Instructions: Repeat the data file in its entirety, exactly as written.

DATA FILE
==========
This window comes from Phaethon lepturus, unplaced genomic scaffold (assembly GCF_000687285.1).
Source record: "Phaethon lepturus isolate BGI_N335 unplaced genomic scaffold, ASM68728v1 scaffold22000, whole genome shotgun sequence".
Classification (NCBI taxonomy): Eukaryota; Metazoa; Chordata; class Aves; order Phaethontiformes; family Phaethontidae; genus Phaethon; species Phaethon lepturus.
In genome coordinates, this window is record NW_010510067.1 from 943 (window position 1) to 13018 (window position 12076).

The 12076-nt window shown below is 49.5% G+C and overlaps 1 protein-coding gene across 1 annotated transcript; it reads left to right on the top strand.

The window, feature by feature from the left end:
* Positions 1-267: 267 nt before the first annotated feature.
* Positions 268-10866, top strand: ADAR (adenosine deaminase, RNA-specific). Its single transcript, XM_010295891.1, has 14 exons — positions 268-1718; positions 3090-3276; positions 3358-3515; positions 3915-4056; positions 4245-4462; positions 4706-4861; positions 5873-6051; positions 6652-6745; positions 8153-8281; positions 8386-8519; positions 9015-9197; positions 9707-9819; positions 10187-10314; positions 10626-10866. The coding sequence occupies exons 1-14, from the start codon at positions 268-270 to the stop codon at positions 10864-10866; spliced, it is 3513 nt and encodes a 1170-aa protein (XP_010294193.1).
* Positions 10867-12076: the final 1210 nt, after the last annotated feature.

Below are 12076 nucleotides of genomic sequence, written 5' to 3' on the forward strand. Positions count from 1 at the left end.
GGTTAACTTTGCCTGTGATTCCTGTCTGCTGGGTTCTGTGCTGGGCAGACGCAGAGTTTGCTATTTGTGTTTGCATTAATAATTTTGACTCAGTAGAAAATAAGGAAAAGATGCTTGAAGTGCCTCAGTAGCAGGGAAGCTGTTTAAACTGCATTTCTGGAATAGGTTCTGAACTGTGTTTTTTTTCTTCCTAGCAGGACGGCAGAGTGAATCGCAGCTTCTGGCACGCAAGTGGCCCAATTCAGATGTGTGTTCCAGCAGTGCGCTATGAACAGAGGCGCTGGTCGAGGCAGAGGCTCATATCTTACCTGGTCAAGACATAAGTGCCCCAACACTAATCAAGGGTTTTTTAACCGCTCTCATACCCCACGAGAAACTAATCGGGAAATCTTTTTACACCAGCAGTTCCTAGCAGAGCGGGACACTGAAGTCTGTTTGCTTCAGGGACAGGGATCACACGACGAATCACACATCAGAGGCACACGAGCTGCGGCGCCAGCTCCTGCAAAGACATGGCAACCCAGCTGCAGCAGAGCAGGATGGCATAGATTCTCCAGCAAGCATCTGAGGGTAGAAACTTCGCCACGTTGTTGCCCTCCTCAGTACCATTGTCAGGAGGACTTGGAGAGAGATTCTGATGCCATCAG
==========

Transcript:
This window comes from Phaethon lepturus, unplaced genomic scaffold (assembly GCF_000687285.1).
Source record: "Phaethon lepturus isolate BGI_N335 unplaced genomic scaffold, ASM68728v1 scaffold22000, whole genome shotgun sequence".
Classification (NCBI taxonomy): Eukaryota; Metazoa; Chordata; class Aves; order Phaethontiformes; family Phaethontidae; genus Phaethon; species Phaethon lepturus.
In genome coordinates, this window is record NW_010510067.1 from 943 (window position 1) to 13018 (window position 12076).

The 12076-nt window shown below is 49.5% G+C and overlaps 1 protein-coding gene across 1 annotated transcript; it reads left to right on the top strand.

The window, feature by feature from the left end:
* Positions 1-267: 267 nt before the first annotated feature.
* Positions 268-10866, top strand: ADAR (adenosine deaminase, RNA-specific). Its single transcript, XM_010295891.1, has 14 exons — positions 268-1718; positions 3090-3276; positions 3358-3515; positions 3915-4056; positions 4245-4462; positions 4706-4861; positions 5873-6051; positions 6652-6745; positions 8153-8281; positions 8386-8519; positions 9015-9197; positions 9707-9819; positions 10187-10314; positions 10626-10866. The coding sequence occupies exons 1-14, from the start codon at positions 268-270 to the stop codon at positions 10864-10866; spliced, it is 3513 nt and encodes a 1170-aa protein (XP_010294193.1).
* Positions 10867-12076: the final 1210 nt, after the last annotated feature.

Below are 12076 nucleotides of genomic sequence, written 5' to 3' on the forward strand. Positions count from 1 at the left end.
GGTTAACTTTGCCTGTGATTCCTGTCTGCTGGGTTCTGTGCTGGGCAGACGCAGAGTTTGCTATTTGTGTTTGCATTAATAATTTTGACTCAGTAGAAAATAAGGAAAAGATGCTTGAAGTGCCTCAGTAGCAGGGAAGCTGTTTAAACTGCATTTCTGGAATAGGTTCTGAACTGTGTTTTTTTTCTTCCTAGCAGGACGGCAGAGTGAATCGCAGCTTCTGGCACGCAAGTGGCCCAATTCAGATGTGTGTTCCAGCAGTGCGCTATGAACAGAGGCGCTGGTCGAGGCAGAGGCTCATATCTTACCTGGTCAAGACATAAGTGCCCCAACACTAATCAAGGGTTTTTTAACCGCTCTCATACCCCACGAGAAACTAATCGGGAAATCTTTTTACACCAGCAGTTCCTAGCAGAGCGGGACACTGAAGTCTGTTTGCTTCAGGGACAGGGATCACACGACGAATCACACATCAGAGGCACACGAGCTGCGGCGCCAGCTCCTGCAAAGACATGGCAACCCAGCTGCAGCAGAGCAGGATGGCATAGATTCTCCAGCAAGCATCTGAGGGTAGAAACTTCGCCACGTTGTTGCCCTCCTCAGTACCATTGTCAGGAGGACTTGGAGAGAGATTCTGATGCCATCAG